Tick Habitat & Life Cycle Help to Better Understand Behavior
Camping, hiking, and taking a stroll through a park or woods are all activities that can make summer exciting and memorable.
However, this year more than ever before, memories won’t be the only thing you’ll be leaving the great outdoors with. You’ll likely be leaving with ticks, too.
It’s important to know where ticks come from, and thus, where ticks are found and how to properly prepare for them so that you can prevent yourself from becoming their next victim.
Ticks are known to thrive in warm, humid environments, and take shelter among fallen leaves, tall grasses, and shrubs. As parasites, they feed on the blood of mammals, reptiles, amphibians, and birds. This is often how diseases are transmitted to ticks.
While feeding, a tick can live with a host from a span of a few hours to multiple weeks.
One common misconception is that ticks live in trees. Ticks’ inability to jump, as well as their natural habitat — in tall grass on the ground — make this improbable. If you are finding a tick higher up on your body, it is because it climbed there. Ticks are known to hide in difficult-to-reach places that have more moisture, areas such as underarm, groin, or head.
Another common misconception is that ticks disappear in the winter. They don’t. Ticks can survive cold temperatures, however, it does significantly decrease their activity.
Tick Life Cycle
Ticks have four stages of life: egg, larvae, nymph, and adult.
During each stage of the tick’s growth, different sources of food (called hosts) are required to help it survive. Eggs are laid by the thousands on the ground amongst leaves and other brush.
After hatching, the larvae feed on small game within their surroundings such mice and birds. The larvae stays low to the forest floor where the moisture and shade from the ground and the leaf litter help keep it hydrated.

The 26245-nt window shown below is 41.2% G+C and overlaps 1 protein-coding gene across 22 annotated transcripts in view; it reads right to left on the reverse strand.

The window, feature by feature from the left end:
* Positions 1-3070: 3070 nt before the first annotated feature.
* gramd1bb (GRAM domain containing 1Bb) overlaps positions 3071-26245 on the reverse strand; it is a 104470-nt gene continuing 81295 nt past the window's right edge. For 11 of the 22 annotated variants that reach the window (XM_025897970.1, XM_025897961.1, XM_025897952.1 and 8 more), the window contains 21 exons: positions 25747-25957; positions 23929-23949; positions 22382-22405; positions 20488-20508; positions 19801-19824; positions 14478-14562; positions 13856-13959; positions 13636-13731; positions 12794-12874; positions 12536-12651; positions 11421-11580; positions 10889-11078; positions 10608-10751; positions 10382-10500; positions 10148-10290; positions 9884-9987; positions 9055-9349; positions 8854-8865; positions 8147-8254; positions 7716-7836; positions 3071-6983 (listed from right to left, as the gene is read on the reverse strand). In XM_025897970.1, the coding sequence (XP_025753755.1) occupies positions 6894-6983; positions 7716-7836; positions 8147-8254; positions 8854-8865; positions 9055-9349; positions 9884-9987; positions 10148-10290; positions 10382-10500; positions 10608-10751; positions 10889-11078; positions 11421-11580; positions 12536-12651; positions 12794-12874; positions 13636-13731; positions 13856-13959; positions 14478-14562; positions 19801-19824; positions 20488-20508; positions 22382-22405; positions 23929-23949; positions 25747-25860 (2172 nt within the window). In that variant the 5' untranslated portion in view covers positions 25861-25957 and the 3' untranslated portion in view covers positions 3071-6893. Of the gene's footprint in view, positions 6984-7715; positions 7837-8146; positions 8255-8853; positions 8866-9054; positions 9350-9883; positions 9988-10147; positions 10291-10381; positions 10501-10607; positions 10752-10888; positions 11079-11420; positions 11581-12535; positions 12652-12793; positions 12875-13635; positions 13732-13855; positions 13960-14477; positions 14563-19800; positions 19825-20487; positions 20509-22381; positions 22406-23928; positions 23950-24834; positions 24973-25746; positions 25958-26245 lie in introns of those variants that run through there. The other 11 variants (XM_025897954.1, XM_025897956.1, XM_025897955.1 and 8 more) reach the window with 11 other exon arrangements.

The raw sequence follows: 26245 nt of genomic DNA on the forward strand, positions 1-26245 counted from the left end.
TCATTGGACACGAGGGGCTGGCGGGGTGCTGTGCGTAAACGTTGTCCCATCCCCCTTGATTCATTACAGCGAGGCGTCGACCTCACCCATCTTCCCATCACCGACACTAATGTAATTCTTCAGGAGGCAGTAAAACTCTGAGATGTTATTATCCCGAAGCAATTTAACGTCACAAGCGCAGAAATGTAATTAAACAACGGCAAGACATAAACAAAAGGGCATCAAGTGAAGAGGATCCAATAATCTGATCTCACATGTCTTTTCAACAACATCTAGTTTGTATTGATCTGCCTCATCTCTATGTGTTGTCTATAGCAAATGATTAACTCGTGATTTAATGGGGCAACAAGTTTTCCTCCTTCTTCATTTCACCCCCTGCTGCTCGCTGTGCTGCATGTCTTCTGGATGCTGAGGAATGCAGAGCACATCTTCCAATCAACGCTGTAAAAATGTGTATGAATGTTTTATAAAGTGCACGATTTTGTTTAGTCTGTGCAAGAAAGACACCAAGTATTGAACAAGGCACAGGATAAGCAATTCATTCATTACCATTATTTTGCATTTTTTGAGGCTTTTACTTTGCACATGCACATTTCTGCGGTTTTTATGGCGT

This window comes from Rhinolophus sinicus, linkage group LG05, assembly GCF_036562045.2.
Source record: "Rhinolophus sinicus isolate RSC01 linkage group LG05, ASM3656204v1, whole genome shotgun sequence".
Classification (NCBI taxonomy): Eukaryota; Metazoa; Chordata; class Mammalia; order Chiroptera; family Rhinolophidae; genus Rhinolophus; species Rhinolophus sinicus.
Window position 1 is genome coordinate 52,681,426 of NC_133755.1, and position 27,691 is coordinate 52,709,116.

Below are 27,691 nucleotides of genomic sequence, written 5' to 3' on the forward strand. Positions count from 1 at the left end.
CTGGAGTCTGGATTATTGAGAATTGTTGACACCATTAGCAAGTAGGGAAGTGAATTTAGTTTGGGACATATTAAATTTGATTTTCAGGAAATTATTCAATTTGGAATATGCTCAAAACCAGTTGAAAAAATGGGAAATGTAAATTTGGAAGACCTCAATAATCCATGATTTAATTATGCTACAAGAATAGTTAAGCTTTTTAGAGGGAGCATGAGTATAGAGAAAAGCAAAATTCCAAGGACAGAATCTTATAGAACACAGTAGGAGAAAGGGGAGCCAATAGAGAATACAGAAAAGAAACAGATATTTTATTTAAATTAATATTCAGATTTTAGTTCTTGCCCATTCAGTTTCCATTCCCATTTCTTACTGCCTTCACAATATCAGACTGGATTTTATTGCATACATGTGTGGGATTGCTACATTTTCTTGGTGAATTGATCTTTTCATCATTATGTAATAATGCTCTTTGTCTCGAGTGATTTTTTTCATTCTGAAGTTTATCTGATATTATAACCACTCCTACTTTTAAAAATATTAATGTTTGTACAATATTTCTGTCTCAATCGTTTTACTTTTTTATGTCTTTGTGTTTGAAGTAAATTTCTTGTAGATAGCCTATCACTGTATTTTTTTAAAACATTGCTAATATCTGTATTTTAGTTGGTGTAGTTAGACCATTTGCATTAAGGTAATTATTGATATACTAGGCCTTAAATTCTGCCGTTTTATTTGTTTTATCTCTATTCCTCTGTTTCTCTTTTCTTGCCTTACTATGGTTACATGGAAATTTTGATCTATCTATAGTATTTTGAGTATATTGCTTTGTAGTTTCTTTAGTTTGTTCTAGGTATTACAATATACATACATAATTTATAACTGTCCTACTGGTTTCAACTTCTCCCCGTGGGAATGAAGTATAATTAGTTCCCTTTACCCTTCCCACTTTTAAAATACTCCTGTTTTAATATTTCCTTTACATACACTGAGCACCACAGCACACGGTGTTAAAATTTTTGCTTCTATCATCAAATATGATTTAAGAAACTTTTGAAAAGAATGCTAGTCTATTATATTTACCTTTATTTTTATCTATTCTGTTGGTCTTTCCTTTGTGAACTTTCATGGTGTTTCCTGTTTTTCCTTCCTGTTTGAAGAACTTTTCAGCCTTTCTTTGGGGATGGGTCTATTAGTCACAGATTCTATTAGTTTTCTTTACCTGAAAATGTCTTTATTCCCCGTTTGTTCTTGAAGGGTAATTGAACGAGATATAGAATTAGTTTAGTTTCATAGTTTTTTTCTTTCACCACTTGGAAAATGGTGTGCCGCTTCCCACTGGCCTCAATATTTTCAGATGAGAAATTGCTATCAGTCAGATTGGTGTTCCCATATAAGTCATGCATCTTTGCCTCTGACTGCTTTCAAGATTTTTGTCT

As the tick grows into a nymph and eventually an adult, it will begin to look for larger mammals to prey on. The prime places for a nymph, or adult tick, to position itself to latch onto prey are high grass or shrubs. When a tick finds a nearby food source, it will climb up to lay in wait, until the animal or human gets close enough for it to latch onto.
After the tick has its fill of the host’s blood, it detaches itself from the host and falls off, living back among the leaves and grasses until it’s next feeding. This cycle will continue for the rest of the tick’s life.
How To Keep Ticks Away from Your Home
Ticks are not only pests, but carriers of dangerous disease.
To keep them out of your yard, it’s best to make sure to keep your grass mowed, cut back bushes and shrubs, and clean up leaf litter left over from the fall. Putting up fencing to keep wildlife out of your lawn or garden can also help to stop the spread of ticks.
Protect yourself when going outside by dressing appropriately and wearing repellent that contains DEET. According to the Center for Disease Control, treating clothing, boots, and gear with products containing permethrin, as well as other common repellents can help to keep ticks at bay. After coming in from the outdoors, thoroughly check yourself and your pets for ticks and shower with a reasonable time frame.
Ticks are a major pest, but knowing the proper ways to deal with them can help you get through the summer and make the kind of memories you want: tick-free ones.